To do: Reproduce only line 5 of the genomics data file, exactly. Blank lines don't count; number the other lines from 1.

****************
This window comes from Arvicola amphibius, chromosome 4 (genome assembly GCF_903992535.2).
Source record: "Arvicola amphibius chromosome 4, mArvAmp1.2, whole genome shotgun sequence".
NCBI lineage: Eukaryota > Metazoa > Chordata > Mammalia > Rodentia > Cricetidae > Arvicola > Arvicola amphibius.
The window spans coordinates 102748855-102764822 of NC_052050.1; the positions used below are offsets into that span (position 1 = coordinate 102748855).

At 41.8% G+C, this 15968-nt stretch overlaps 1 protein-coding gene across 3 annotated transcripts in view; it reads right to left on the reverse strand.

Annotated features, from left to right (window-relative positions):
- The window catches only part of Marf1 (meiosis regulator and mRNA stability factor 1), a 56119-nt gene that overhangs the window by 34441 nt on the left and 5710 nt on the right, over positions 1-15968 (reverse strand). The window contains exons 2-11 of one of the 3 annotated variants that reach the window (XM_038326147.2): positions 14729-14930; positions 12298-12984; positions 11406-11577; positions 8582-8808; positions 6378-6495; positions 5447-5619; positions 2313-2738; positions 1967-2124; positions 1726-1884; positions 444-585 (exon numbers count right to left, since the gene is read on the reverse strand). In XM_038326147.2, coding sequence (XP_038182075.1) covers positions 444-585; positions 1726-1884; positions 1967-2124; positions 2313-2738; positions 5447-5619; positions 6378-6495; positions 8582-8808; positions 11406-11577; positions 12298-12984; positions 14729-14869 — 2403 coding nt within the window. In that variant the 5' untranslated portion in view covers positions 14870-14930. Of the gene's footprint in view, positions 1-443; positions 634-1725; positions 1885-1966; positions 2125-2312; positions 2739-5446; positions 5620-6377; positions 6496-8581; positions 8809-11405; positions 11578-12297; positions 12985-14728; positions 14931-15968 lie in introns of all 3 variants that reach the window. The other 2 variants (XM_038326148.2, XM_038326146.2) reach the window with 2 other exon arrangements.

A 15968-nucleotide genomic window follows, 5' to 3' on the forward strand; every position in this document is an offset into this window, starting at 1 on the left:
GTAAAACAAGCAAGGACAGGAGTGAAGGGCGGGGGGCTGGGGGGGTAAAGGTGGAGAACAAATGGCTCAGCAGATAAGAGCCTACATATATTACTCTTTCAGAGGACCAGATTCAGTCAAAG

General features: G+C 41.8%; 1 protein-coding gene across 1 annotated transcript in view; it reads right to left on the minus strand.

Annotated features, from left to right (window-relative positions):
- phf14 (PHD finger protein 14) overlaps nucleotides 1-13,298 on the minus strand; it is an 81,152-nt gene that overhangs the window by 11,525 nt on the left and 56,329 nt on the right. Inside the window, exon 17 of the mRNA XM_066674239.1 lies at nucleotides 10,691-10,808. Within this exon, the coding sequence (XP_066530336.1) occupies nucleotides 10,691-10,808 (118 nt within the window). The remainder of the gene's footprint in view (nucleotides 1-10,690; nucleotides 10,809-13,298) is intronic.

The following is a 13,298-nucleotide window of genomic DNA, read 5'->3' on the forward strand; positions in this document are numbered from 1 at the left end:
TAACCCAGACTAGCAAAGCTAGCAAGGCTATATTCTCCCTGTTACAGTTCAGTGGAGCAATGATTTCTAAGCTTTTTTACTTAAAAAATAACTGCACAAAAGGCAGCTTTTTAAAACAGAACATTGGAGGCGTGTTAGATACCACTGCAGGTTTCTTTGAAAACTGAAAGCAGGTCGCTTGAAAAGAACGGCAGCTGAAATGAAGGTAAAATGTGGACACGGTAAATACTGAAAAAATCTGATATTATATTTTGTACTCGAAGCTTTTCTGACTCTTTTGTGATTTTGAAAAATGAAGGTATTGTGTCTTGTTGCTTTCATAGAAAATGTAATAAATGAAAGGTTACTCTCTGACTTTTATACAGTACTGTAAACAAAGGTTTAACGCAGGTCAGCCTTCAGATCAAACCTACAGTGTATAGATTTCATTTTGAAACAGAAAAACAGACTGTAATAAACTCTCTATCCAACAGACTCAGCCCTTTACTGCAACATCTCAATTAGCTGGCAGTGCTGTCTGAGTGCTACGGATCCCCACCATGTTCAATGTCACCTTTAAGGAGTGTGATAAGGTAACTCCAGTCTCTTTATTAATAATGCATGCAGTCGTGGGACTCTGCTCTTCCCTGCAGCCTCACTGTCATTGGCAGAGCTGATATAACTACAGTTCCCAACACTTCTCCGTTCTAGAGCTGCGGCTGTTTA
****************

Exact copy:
At 41.8% G+C, this 15968-nt stretch overlaps 1 protein-coding gene across 3 annotated transcripts in view; it reads right to left on the reverse strand.